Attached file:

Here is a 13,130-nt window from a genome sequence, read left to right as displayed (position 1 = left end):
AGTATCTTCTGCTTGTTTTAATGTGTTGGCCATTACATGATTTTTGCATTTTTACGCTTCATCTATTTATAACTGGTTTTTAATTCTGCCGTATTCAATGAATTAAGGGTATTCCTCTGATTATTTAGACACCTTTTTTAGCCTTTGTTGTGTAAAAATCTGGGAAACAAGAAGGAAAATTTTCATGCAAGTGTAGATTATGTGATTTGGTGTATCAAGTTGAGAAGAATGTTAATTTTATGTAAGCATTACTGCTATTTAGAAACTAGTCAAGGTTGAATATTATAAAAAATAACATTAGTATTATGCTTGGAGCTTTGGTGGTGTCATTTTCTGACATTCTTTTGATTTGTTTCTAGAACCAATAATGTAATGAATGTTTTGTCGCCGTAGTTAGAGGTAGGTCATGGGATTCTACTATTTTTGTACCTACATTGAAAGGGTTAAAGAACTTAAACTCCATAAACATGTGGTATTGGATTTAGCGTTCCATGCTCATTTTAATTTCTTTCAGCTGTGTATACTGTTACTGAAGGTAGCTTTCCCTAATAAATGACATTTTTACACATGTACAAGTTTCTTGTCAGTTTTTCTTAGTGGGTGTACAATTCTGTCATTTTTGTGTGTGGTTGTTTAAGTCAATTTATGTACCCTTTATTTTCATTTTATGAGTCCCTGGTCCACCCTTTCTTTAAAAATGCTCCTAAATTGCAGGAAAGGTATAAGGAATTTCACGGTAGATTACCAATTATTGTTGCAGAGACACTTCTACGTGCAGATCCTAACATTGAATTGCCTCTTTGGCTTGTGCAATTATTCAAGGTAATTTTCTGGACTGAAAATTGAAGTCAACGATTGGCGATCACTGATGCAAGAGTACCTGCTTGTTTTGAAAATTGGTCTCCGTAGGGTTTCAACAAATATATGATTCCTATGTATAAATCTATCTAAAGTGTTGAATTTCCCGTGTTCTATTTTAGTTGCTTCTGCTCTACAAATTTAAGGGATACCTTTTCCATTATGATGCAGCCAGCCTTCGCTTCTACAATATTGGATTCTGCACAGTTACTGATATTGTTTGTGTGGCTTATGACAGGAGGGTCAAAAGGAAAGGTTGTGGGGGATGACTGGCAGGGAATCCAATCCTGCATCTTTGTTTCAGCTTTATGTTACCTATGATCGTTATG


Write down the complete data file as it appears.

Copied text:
Here is a 13,130-nt window from a genome sequence, read left to right as displayed (position 1 = left end):
AGTATCTTCTGCTTGTTTTAATGTGTTGGCCATTACATGATTTTTGCATTTTTACGCTTCATCTATTTATAACTGGTTTTTAATTCTGCCGTATTCAATGAATTAAGGGTATTCCTCTGATTATTTAGACACCTTTTTTAGCCTTTGTTGTGTAAAAATCTGGGAAACAAGAAGGAAAATTTTCATGCAAGTGTAGATTATGTGATTTGGTGTATCAAGTTGAGAAGAATGTTAATTTTATGTAAGCATTACTGCTATTTAGAAACTAGTCAAGGTTGAATATTATAAAAAATAACATTAGTATTATGCTTGGAGCTTTGGTGGTGTCATTTTCTGACATTCTTTTGATTTGTTTCTAGAACCAATAATGTAATGAATGTTTTGTCGCCGTAGTTAGAGGTAGGTCATGGGATTCTACTATTTTTGTACCTACATTGAAAGGGTTAAAGAACTTAAACTCCATAAACATGTGGTATTGGATTTAGCGTTCCATGCTCATTTTAATTTCTTTCAGCTGTGTATACTGTTACTGAAGGTAGCTTTCCCTAATAAATGACATTTTTACACATGTACAAGTTTCTTGTCAGTTTTTCTTAGTGGGTGTACAATTCTGTCATTTTTGTGTGTGGTTGTTTAAGTCAATTTATGTACCCTTTATTTTCATTTTATGAGTCCCTGGTCCACCCTTTCTTTAAAAATGCTCCTAAATTGCAGGAAAGGTATAAGGAATTTCACGGTAGATTACCAATTATTGTTGCAGAGACACTTCTACGTGCAGATCCTAACATTGAATTGCCTCTTTGGCTTGTGCAATTATTCAAGGTAATTTTCTGGACTGAAAATTGAAGTCAACGATTGGCGATCACTGATGCAAGAGTACCTGCTTGTTTTGAAAATTGGTCTCCGTAGGGTTTCAACAAATATATGATTCCTATGTATAAATCTATCTAAAGTGTTGAATTTCCCGTGTTCTATTTTAGTTGCTTCTGCTCTACAAATTTAAGGGATACCTTTTCCATTATGATGCAGCCAGCCTTCGCTTCTACAATATTGGATTCTGCACAGTTACTGATATTGTTTGTGTGGCTTATGACAGGAGGGTCAAAAGGAAAGGTTGTGGGGGATGACTGGCAGGGAATCCAATCCTGCATCTTTGTTTCAGCTTTATGTTACCTATGATCGTTATG